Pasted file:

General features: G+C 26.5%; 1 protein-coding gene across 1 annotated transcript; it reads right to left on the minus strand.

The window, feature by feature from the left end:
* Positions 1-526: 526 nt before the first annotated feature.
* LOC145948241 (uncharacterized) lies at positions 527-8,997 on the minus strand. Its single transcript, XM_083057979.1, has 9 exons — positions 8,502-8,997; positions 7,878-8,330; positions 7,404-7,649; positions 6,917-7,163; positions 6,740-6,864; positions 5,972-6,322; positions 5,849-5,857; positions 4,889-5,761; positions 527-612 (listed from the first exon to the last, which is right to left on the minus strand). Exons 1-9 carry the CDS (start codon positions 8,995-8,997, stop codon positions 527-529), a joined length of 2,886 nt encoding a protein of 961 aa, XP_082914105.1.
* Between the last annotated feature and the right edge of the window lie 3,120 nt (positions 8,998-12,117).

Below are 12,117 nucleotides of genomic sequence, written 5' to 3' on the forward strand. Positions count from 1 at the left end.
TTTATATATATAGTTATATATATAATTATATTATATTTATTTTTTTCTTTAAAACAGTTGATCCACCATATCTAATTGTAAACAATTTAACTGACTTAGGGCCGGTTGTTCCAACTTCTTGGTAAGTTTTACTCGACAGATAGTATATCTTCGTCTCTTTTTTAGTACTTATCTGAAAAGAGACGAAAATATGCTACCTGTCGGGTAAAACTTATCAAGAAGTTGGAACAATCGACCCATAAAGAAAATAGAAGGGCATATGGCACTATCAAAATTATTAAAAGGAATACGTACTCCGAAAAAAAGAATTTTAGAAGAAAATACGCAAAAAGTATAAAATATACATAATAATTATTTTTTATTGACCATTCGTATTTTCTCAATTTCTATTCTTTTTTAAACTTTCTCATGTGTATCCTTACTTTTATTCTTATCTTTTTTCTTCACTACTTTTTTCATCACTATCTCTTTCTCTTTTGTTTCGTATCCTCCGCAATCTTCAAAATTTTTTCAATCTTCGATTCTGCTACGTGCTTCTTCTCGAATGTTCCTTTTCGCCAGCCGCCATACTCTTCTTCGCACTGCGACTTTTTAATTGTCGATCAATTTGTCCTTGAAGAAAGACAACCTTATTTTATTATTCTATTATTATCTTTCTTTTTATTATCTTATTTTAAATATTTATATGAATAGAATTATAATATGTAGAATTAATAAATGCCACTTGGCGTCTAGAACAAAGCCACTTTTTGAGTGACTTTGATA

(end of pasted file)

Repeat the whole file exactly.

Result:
General features: G+C 26.5%; 1 protein-coding gene across 1 annotated transcript; it reads right to left on the minus strand.

The window, feature by feature from the left end:
* Positions 1-526: 526 nt before the first annotated feature.
* LOC145948241 (uncharacterized) lies at positions 527-8,997 on the minus strand. Its single transcript, XM_083057979.1, has 9 exons — positions 8,502-8,997; positions 7,878-8,330; positions 7,404-7,649; positions 6,917-7,163; positions 6,740-6,864; positions 5,972-6,322; positions 5,849-5,857; positions 4,889-5,761; positions 527-612 (listed from the first exon to the last, which is right to left on the minus strand). Exons 1-9 carry the CDS (start codon positions 8,995-8,997, stop codon positions 527-529), a joined length of 2,886 nt encoding a protein of 961 aa, XP_082914105.1.
* Between the last annotated feature and the right edge of the window lie 3,120 nt (positions 8,998-12,117).

Below are 12,117 nucleotides of genomic sequence, written 5' to 3' on the forward strand. Positions count from 1 at the left end.
TTTATATATATAGTTATATATATAATTATATTATATTTATTTTTTTCTTTAAAACAGTTGATCCACCATATCTAATTGTAAACAATTTAACTGACTTAGGGCCGGTTGTTCCAACTTCTTGGTAAGTTTTACTCGACAGATAGTATATCTTCGTCTCTTTTTTAGTACTTATCTGAAAAGAGACGAAAATATGCTACCTGTCGGGTAAAACTTATCAAGAAGTTGGAACAATCGACCCATAAAGAAAATAGAAGGGCATATGGCACTATCAAAATTATTAAAAGGAATACGTACTCCGAAAAAAAGAATTTTAGAAGAAAATACGCAAAAAGTATAAAATATACATAATAATTATTTTTTATTGACCATTCGTATTTTCTCAATTTCTATTCTTTTTTAAACTTTCTCATGTGTATCCTTACTTTTATTCTTATCTTTTTTCTTCACTACTTTTTTCATCACTATCTCTTTCTCTTTTGTTTCGTATCCTCCGCAATCTTCAAAATTTTTTCAATCTTCGATTCTGCTACGTGCTTCTTCTCGAATGTTCCTTTTCGCCAGCCGCCATACTCTTCTTCGCACTGCGACTTTTTAATTGTCGATCAATTTGTCCTTGAAGAAAGACAACCTTATTTTATTATTCTATTATTATCTTTCTTTTTATTATCTTATTTTAAATATTTATATGAATAGAATTATAATATGTAGAATTAATAAATGCCACTTGGCGTCTAGAACAAAGCCACTTTTTGAGTGACTTTGATA